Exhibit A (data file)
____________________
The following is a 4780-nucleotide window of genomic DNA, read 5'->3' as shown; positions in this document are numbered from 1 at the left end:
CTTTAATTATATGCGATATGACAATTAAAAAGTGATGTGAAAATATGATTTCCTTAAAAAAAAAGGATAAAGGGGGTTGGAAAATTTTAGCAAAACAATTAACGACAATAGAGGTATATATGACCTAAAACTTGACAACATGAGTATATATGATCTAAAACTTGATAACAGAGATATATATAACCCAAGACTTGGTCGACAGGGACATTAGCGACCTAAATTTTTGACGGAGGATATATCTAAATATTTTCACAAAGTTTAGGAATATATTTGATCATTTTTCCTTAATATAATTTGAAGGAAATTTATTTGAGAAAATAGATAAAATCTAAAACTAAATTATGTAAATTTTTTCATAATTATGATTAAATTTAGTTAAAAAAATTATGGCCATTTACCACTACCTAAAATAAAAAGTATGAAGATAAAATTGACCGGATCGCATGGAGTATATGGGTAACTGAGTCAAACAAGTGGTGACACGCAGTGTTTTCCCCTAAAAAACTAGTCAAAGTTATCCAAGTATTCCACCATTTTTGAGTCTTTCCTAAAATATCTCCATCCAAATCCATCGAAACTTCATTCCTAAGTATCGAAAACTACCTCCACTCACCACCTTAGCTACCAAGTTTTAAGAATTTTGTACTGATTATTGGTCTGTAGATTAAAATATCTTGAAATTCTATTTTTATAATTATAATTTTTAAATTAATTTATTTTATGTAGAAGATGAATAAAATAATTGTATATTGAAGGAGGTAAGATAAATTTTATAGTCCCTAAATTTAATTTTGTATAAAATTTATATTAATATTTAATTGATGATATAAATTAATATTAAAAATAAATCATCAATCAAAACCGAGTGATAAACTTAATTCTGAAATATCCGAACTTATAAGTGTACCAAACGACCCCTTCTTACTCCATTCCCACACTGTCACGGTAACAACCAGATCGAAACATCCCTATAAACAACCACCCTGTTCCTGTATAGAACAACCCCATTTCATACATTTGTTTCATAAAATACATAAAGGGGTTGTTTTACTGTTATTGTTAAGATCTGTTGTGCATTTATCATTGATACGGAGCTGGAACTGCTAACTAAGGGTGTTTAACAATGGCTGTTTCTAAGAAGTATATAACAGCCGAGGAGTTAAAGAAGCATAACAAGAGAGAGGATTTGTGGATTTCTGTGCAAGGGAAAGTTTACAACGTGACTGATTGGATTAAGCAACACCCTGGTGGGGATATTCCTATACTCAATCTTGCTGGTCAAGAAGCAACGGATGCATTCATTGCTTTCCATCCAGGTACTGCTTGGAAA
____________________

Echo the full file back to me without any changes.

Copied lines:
The following is a 4780-nucleotide window of genomic DNA, read 5'->3' as shown; positions in this document are numbered from 1 at the left end:
CTTTAATTATATGCGATATGACAATTAAAAAGTGATGTGAAAATATGATTTCCTTAAAAAAAAAGGATAAAGGGGGTTGGAAAATTTTAGCAAAACAATTAACGACAATAGAGGTATATATGACCTAAAACTTGACAACATGAGTATATATGATCTAAAACTTGATAACAGAGATATATATAACCCAAGACTTGGTCGACAGGGACATTAGCGACCTAAATTTTTGACGGAGGATATATCTAAATATTTTCACAAAGTTTAGGAATATATTTGATCATTTTTCCTTAATATAATTTGAAGGAAATTTATTTGAGAAAATAGATAAAATCTAAAACTAAATTATGTAAATTTTTTCATAATTATGATTAAATTTAGTTAAAAAAATTATGGCCATTTACCACTACCTAAAATAAAAAGTATGAAGATAAAATTGACCGGATCGCATGGAGTATATGGGTAACTGAGTCAAACAAGTGGTGACACGCAGTGTTTTCCCCTAAAAAACTAGTCAAAGTTATCCAAGTATTCCACCATTTTTGAGTCTTTCCTAAAATATCTCCATCCAAATCCATCGAAACTTCATTCCTAAGTATCGAAAACTACCTCCACTCACCACCTTAGCTACCAAGTTTTAAGAATTTTGTACTGATTATTGGTCTGTAGATTAAAATATCTTGAAATTCTATTTTTATAATTATAATTTTTAAATTAATTTATTTTATGTAGAAGATGAATAAAATAATTGTATATTGAAGGAGGTAAGATAAATTTTATAGTCCCTAAATTTAATTTTGTATAAAATTTATATTAATATTTAATTGATGATATAAATTAATATTAAAAATAAATCATCAATCAAAACCGAGTGATAAACTTAATTCTGAAATATCCGAACTTATAAGTGTACCAAACGACCCCTTCTTACTCCATTCCCACACTGTCACGGTAACAACCAGATCGAAACATCCCTATAAACAACCACCCTGTTCCTGTATAGAACAACCCCATTTCATACATTTGTTTCATAAAATACATAAAGGGGTTGTTTTACTGTTATTGTTAAGATCTGTTGTGCATTTATCATTGATACGGAGCTGGAACTGCTAACTAAGGGTGTTTAACAATGGCTGTTTCTAAGAAGTATATAACAGCCGAGGAGTTAAAGAAGCATAACAAGAGAGAGGATTTGTGGATTTCTGTGCAAGGGAAAGTTTACAACGTGACTGATTGGATTAAGCAACACCCTGGTGGGGATATTCCTATACTCAATCTTGCTGGTCAAGAAGCAACGGATGCATTCATTGCTTTCCATCCAGGTACTGCTTGGAAA